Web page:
Microsoft's chief legal officer has slammed U.S. spy agencies, warning that civilians are at risk if governments stockpile libraries of software vulnerabilities that eventually fall into the hands of cybercriminals.
Criminals have long aimed to separate people from their possessions. So for anyone who follows ransomware, the WannaCry outbreak won't come as a shock. Nor will longstanding advice for surviving ransomware shakedowns: Prepare, or prepare to pay.
Drop everything and patch all Windows devices against the SMB flaw or else shut them down, security experts warn in the wake of the global outbreak of WannaCry ransomware infections. And they're predicting new infections will surge.
The massive WannaCry outbreak has led to allegations that some sectors and organizations, such as Britain's National Health Service, were widely infected because of widespread Windows XP use. In fact, unpatched Windows 7 systems may be partly to blame.
Microsoft has issued emergency security updates for some unsupported operating systems to protect against the global WannaCry ransomware outbreak. In addition, a researcher has accidentally disabled new infections from crypto-locking PCs, though he warns the respite will likely be temporary.
To better battle ransomware, we must take a page from the lessons learned by the kidnapping and ransom insurance industry in its battle against piracy in the Indian Ocean, Jeremiah Grossman told the AppSec Europe conference in Belfast, Northern Ireland.
The figure sounds alarming, 60 percent of small companies went belly up within six months of a breach. And that stat was repeated several times by lawmakers as a House panel debated - and approved - a bill aimed at helping small businesses battle hackers. But is that number true?
So far this year, we've seen heightened tensions between the U.S. and adversaries in Russia, North Korea and Iran. How do these tensions manifest on the cyber stage? Tom Kellermann of Strategic Cyber Ventures talks about the cyberwar risks brewing below the surface.
A look at a Russian-speaking hacker offering novice cybercriminals a cheap way to conduct ransomware attacks leads the latest edition of the ISMG Security Report. Also, hear U.S. Homeland Secretary John Kelly address the cybersecurity challenges the federal government confronts.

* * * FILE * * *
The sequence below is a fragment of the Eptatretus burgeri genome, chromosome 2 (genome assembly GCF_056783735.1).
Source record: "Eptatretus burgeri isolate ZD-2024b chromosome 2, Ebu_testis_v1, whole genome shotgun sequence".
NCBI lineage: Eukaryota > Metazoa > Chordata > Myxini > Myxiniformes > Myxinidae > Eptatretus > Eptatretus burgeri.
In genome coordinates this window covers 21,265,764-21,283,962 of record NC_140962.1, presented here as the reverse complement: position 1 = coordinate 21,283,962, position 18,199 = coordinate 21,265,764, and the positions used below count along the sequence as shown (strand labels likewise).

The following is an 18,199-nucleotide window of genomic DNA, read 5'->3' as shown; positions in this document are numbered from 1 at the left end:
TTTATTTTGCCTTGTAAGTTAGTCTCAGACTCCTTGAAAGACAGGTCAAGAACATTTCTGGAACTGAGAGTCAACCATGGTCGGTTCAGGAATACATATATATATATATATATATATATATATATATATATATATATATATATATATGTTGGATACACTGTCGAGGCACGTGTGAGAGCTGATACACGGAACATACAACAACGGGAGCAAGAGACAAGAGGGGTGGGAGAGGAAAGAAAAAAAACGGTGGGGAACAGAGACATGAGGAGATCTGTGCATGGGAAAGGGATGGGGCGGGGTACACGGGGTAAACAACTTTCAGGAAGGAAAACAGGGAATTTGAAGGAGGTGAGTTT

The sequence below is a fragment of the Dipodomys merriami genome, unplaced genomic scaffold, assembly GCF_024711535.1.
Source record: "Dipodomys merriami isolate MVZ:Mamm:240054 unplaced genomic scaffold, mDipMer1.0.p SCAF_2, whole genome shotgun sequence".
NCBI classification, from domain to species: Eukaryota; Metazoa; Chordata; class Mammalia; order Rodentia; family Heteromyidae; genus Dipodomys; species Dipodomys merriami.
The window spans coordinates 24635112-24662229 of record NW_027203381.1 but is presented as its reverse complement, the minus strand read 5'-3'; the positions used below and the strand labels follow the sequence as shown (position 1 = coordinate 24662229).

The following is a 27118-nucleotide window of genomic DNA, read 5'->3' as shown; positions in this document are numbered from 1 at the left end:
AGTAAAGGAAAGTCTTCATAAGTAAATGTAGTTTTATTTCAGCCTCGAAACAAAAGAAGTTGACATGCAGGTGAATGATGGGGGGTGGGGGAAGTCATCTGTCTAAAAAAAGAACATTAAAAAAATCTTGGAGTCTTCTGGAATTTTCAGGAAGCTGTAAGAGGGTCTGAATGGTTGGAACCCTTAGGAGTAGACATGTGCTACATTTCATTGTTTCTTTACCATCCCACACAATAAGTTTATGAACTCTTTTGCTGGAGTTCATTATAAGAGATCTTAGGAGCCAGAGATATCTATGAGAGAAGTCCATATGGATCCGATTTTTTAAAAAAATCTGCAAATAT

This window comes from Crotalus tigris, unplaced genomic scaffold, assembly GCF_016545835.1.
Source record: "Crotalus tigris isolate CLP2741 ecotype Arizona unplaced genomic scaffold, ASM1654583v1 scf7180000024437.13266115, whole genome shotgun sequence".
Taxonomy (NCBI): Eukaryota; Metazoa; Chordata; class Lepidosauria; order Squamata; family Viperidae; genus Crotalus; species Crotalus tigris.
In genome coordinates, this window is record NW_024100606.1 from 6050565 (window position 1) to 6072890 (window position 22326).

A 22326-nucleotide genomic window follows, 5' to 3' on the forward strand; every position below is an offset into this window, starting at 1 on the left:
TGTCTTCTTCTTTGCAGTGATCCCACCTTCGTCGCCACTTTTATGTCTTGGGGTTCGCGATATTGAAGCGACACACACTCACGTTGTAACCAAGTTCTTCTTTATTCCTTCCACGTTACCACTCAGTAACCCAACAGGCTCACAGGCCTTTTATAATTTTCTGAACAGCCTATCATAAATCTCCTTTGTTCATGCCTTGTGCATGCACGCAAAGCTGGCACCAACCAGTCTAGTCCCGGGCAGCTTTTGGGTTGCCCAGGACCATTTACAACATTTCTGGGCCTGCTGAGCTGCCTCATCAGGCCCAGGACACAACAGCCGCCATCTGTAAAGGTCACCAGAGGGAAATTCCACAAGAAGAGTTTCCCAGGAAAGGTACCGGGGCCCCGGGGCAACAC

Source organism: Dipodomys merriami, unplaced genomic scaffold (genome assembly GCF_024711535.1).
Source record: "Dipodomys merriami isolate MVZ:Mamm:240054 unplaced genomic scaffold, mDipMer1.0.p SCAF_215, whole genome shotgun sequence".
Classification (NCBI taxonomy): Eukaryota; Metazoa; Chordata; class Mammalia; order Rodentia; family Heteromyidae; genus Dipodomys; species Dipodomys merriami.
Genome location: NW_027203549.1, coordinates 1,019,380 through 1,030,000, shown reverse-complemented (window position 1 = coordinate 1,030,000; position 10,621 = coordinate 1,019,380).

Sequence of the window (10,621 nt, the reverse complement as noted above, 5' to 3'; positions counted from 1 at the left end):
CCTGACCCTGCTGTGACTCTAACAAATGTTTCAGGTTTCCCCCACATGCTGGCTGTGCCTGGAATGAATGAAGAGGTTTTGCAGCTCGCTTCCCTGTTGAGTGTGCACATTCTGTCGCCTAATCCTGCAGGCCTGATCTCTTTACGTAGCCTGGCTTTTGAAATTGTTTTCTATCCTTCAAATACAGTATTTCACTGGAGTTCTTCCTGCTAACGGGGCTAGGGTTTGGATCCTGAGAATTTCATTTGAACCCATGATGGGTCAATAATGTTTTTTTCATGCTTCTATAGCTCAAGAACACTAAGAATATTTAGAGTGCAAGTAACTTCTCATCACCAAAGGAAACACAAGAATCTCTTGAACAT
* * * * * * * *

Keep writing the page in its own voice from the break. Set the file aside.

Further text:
Ransomware is the largest underground cybercriminal business. And like any business, entrepreneurs continue to find new ways to innovate. A Russian hacker has cobbled together a low-end ransomware kit costing just $175, aimed at anyone who seeks a file-encrypting payday.
When she first joined the Los Angeles County district attorney's office, Maria Ramirez prosecuted street gangs. Now she's cracking down on cyber gangs and is opening her case file to share lessons learned from cases involving business email compromise and ransomware.
As hacking incidents appear to spike again on the federal breach tally, a small Kentucky-based physician practice is the latest healthcare entity to report a major breach involving a ransomware attack.
Spanish police arrested Russian computer programmer Pyotr Levashov, apparently while he was vacationing with his family. Authorities say his arrest relates to alleged Kelihos spam botnet and pump-and-dump stock campaigns, not to Russia's alleged interference in the 2016 U.S. presidential election.
A scareware campaign has been locking iOS devices with faux ransomware, demanding a payoff via virtual iTunes gift cards, security researchers warn. A fix for the exploited iOS flaw is included in a massive batch of product patches and updates released by Apple.
Microsoft's docs.com service has been an open window to viewing people's personal data. The company appears to have taken some steps to contain the exposure, but those watching closely say sensitive data can still be found via search engines.